Gloucester close in on next coach
May 19, 2012
Scarlets boss Nigel Davies has been linked with a move to Kingsholm © PA Photos
Gloucester managing director Ken Nottage has revealed the Aviva Premiership club are looking at four realistic options as their new head coach.
Bryan Redpath stepped down from the post last month, with forwards specialist Carl Hogg taking charge for Gloucester's final two league games of the season against Sale Sharks and London Irish. Hogg has expressed an interest in succeeding Redpath, who is expected to land Sale's top job following weeks of speculation.
Gloucester have now established a shortlist to fill their vacancy. Talks have taken place with candidates in the United Kingdom and the southern hemisphere. Names that have been linked with the post include former Bath boss Steve Meehan, current Scarlets head coach Nigel Davies and ex-Swansea coach John Plumtree, who heads up the Durban-based Sharks in South Africa.
"There has been a lot of work going on and we are making some very good progress," Nottage told the club's official website. "We are now down to a much shorter list with, realistically, four options available to us. We are handling the process carefully and doing things by the book.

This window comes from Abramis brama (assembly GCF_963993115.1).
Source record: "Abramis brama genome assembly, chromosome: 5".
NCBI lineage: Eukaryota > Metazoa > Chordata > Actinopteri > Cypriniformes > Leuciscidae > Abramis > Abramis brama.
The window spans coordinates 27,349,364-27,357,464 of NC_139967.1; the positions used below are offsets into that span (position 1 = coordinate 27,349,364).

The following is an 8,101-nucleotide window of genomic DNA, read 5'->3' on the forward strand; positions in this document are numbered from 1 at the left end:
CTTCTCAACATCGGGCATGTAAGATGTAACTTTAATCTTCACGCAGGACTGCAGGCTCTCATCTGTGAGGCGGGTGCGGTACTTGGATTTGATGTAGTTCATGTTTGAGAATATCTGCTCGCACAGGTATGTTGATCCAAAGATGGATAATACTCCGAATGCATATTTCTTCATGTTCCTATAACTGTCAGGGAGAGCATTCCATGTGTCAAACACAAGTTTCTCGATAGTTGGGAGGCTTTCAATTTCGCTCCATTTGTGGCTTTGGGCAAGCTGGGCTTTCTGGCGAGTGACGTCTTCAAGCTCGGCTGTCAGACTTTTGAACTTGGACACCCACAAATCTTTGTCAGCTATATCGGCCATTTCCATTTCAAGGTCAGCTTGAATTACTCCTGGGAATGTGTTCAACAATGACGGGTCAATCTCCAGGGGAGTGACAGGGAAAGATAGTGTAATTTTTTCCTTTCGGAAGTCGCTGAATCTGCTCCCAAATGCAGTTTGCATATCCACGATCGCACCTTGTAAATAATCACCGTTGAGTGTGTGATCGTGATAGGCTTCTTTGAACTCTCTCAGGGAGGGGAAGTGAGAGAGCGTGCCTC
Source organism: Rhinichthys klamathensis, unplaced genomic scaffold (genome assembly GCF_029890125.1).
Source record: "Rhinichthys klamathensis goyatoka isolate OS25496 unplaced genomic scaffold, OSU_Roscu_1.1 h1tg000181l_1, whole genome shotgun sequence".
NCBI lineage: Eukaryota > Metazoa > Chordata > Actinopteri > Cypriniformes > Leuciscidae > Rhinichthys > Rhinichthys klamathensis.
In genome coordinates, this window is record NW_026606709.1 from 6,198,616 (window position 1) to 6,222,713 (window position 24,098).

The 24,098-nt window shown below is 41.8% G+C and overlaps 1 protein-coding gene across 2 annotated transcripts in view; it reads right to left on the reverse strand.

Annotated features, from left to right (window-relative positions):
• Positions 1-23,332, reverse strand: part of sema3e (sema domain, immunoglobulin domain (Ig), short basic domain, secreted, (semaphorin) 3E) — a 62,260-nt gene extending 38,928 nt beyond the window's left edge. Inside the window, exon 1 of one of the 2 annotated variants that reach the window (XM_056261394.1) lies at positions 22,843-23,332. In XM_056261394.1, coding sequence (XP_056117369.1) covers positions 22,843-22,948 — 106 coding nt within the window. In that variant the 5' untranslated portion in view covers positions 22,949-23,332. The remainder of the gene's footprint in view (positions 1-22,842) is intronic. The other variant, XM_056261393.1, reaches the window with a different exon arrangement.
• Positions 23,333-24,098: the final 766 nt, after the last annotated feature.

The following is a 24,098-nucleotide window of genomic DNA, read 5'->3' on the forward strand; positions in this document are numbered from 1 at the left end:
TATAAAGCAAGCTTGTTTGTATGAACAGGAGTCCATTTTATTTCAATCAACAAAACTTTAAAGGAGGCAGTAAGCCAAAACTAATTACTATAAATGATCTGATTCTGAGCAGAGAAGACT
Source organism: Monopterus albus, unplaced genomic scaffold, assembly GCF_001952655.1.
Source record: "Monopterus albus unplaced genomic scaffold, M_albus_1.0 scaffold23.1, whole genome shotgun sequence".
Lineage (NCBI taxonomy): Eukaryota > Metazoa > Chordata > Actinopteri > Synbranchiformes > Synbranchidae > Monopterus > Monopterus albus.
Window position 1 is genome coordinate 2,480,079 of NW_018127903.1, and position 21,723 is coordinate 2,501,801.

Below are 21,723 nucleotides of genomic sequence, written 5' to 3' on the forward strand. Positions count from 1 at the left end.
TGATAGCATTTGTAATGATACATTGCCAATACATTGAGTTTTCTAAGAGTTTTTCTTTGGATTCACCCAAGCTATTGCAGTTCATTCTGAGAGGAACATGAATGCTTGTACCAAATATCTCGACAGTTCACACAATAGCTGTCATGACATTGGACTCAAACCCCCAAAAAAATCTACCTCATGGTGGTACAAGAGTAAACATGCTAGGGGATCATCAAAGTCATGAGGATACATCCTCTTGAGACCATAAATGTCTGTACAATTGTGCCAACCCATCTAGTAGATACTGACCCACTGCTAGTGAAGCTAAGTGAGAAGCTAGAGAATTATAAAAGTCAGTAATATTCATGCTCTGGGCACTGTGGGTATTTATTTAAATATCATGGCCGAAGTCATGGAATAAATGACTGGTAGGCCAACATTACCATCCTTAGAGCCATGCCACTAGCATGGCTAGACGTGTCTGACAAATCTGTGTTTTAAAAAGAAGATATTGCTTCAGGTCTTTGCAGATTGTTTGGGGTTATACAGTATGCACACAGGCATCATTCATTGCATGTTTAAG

"Carl (Hogg) has expressed an interest in the role of head coach. He has met with several members of the board and presented his thoughts, and that will be taken into account when we come to make a decision."
Gloucester's first-team squad report for pre-season training in the third week of June, and Nottage is confident that a coaching appointment will be made before then. "We quoted a timescale of the end of the month," he added. "At this point in time we are still on target for that date."
© ESPN Sports Media Ltd.
Ireland coach Joe Schmidt won the tactical battle and set his team on course for a shot at the Grand Slam. Tom Hamilton reports from Dublin
With the World Cup only a few months away, the last thing France needed was doubts over the future of their coach, writes Huw Richards
They came to Murrayfield looking to put down a marker, but Scotland were sent home with their tails between their legs, writes Tristan Barclay
The controversial tackling technique will be in full swing in Dublin on Sunday, writes Conor O'Shea, and could be a decisive factor for Ireland